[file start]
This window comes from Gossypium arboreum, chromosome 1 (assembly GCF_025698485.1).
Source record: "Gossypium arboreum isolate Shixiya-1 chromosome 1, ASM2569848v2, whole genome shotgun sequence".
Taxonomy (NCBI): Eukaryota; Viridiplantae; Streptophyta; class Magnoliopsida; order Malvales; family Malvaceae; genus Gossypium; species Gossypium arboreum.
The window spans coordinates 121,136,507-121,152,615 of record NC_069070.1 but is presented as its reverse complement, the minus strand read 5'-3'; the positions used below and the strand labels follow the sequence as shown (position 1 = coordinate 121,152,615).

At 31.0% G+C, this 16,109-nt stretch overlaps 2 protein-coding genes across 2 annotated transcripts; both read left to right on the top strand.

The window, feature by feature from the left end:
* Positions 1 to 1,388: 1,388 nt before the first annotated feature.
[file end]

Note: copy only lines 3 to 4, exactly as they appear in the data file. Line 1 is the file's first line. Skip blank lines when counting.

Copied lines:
Taxonomy (NCBI): Eukaryota; Viridiplantae; Streptophyta; class Magnoliopsida; order Malvales; family Malvaceae; genus Gossypium; species Gossypium arboreum.
The window spans coordinates 121,136,507-121,152,615 of record NC_069070.1 but is presented as its reverse complement, the minus strand read 5'-3'; the positions used below and the strand labels follow the sequence as shown (position 1 = coordinate 121,152,615).